Enhancement of cocoa resistance using CRISPR/Cas9 system against Phytophthora spp. causing black pod disease

Cocoa is grown across Africa, Asia and the Americas in about 57 countries on an estimated total area of 6.5 million hectares. Crop losses caused by pest and disease are the major production constraint in all cocoa producing countries with estimated losses ranged between 30 to 40% of global production. Black pod of cocoa, caused by different Phytophthora spp., is one of the most destructive diseases in almost all countries where this crop is grown. So far, there are no effective chemical, biological and cultural measures to control black pod disease of cocoa. Therefore, due to the lack of resistant cultivars and ineffective control strategies, the development of genetically improved Phytophthora-resistant cultivars is the only available option and should be taken up as a top priority. Recent studies indicated that expression of targeted genes is increased when cocoa plants are infected by Phytophthora. Of which, targeted genes are highly expressed, suggesting that these genes may play a role in modulating the response to fungal infections in cocoa, and knockout of these targeted genes may lead to Phytophthora infection resistance.

The aim of the proposed project is to develop Phytophthora-resistant cocoa variety via CRISPR/Cas9-targeted knockout of the potential susceptible genes. It is hypothesized that the simultaneous editing of the potential susceptible genes via CRISPR/Cas9 system enhances Phytophthora-resistant in cocoa. CRISPR/Cas9 is easier, more cost-effective, precise and is highly efficient even at multiplex genome editing in comparison of other genome editing tools such as zinc finger nucleases (ZFNs) and transcriptional activatorlike effector nucleases (TALENs). Sequence-specific nucleases (SSNs) have played an immense role in crop improvement and are among the cutting-edge technologies, of which the combination of clustered regularly interspaced short palindromic repeats (CRISPR) and Cas9 nuclease protein is the most effective SSN used in various crops. In several previous reports, CRISPR/Cas9 system has been shown as a useful strategy for the management of several diseases. CRISPR/Cas9 system is based on a natural immune system used by the bacteria to protect themselves against viral infection. In the presence of viral DNA within the nucleus, the bacteria produce two types of short RNA, CRISPR RNA (crRNA) that contains the sequence matches the invading viral DNA and transactivating CRISPR RNA (tracrRNA). These two RNAs form a complex with Cas9 nuclease protein that cut DNA. When a matched sequence, known as a guide RNA (gRNA) finds its target within the viral genome, the Cas9 cuts the target DNA, disabling the virus. The use of CRISPR/Cas9 in genome editing of plants is one of the most rapidly emerging technologies in biosciences. More importantly, CRISPR/Cas9 is becoming a user-friendly tool for development of non-transgenic genome edited crops to cope up with changing climate and ensure future food security.


  1. To develop CRISPR vectors targeting the potential susceptible genes: In silico design of sgRNA for each gene will be done using OMICtools and cocoa genome databases. A comprehensive evaluation on off-target and on-target effects of sgRNA will be done. sgRNA containing target spacer for each gene will be cloned into the vector pRGEB31 as successfully applied for cocoa genome modification.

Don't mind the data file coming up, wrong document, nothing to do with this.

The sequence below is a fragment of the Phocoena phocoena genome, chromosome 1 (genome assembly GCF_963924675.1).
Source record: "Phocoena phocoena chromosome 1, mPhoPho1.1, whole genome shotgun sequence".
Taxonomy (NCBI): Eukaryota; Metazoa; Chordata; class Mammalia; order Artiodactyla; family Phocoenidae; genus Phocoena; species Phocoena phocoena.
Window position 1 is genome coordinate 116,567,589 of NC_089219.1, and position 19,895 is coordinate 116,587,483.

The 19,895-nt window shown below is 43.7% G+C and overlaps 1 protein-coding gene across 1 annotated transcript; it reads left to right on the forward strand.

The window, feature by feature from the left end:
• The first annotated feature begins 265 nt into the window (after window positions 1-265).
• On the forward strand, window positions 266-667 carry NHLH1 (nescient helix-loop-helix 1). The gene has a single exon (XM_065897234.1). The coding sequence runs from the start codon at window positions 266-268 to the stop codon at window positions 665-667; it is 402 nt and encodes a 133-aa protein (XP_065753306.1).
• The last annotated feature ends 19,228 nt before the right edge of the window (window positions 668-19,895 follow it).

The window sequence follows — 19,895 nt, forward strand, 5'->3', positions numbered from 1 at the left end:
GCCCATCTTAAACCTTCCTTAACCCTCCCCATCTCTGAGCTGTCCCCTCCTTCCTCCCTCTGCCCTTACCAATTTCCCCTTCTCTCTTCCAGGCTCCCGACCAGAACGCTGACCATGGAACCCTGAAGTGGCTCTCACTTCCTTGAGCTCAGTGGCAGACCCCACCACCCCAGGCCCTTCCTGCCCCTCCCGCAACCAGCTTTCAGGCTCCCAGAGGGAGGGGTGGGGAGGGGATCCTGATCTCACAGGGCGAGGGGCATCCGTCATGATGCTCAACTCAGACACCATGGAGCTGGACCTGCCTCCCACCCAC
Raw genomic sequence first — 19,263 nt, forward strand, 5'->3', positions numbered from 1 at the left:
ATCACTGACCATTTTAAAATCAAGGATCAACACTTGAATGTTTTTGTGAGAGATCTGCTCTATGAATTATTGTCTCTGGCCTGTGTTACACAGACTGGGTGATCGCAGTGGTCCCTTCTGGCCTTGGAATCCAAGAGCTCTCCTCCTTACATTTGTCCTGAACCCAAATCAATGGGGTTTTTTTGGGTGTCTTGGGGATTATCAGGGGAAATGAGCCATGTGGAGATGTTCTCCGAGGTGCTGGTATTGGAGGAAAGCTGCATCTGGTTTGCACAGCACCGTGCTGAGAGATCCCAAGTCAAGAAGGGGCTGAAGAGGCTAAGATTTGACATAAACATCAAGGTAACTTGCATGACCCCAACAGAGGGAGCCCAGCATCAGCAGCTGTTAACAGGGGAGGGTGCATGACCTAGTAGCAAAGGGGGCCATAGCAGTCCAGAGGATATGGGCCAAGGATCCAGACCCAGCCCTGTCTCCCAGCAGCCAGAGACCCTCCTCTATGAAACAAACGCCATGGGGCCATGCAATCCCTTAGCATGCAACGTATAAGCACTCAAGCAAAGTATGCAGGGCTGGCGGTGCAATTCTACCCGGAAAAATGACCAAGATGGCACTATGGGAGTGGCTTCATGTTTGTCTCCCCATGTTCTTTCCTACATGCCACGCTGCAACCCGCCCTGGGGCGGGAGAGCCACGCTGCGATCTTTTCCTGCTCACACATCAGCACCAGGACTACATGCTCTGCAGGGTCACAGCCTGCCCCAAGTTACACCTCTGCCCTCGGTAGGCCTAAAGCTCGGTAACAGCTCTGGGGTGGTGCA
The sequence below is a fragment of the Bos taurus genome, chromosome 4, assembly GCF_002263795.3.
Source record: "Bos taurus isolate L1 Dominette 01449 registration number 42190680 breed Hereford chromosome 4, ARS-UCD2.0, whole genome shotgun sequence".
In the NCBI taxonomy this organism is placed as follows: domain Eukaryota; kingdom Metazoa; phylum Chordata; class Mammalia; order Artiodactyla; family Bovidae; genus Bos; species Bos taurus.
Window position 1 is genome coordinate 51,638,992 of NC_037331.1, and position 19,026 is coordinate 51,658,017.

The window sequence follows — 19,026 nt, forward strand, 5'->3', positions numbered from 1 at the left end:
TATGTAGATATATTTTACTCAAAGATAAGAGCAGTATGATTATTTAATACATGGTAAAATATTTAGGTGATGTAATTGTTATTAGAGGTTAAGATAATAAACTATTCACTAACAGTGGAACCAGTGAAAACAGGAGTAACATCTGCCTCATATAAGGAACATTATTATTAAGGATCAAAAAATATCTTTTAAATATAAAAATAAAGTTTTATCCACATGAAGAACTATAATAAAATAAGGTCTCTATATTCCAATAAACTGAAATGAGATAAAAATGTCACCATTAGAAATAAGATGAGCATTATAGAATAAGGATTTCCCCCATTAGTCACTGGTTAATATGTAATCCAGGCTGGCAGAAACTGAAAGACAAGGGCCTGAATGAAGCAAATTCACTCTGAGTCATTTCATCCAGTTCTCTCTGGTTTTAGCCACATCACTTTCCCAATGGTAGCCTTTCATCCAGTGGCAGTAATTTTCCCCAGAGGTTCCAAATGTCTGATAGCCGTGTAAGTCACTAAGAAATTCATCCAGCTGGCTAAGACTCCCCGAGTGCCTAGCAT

2. To transform cocoa protoplasts with CRISPR vectors: Embryogenic cell suspension (ECS) culture will be developed according to the method described by Shivani et al. (2017). DNA will be extracted from the putative mutant and subjected to PCR with gene-specific primers. The PCR products will be sent for sequencing to confirm the existence of mutations or intact DNA sequences.
  3. To assess Phytophthora-resistant in cocoa: To evaluate the resistance to Phytophthora, the transgenic seedlings will be used for greenhouse trial according to the method described by Monteiro et al. (2013).

Evidence / Results

CRISPR/Cas9-mediated knockout of targeted genes may lead to Phytophthora infection resistance. Therefore, we hope the simultaneous editing of these potential susceptible genes via CRISPR/Cas9 system enhances Phytophthora-resistant in cocoa crop.

Wael M K Alsultan, Malaysia


  1. This project is one of the promising work that could help to control the cocoa black pod disease in Malaysia due to they used modern and new technology to identify and test the virulence of the Phytophthora.


  2. The project is well-structured and clear planned.I would like to add some extra note to it. Those fungus-like microorganisms and plants have very complex relationship and it is not always bad for plants to be infected by those organisms. 10% of trees death rate fits withing an acceptable range in exchange for population health. Farmers are not happy even with 1%, but we must think biologically also. The rise of resistance of plants using their natural defense mechanisms will mostly likely result in accelerated evolution of pathogen also. It has happened many times already in agriculture.
    As a Plan B, I would like you to pay attention on one of those BASF connected groups of researchers who are developing genetically modified version of phytophthora that can compete for the same niche and prevent wild type from damaging plants, however still doing some limited damage. That engineered microorganism needs artificial lab conditions for propagation and humane help to enter the plant which it will later protect from attacks of natural pathogens.


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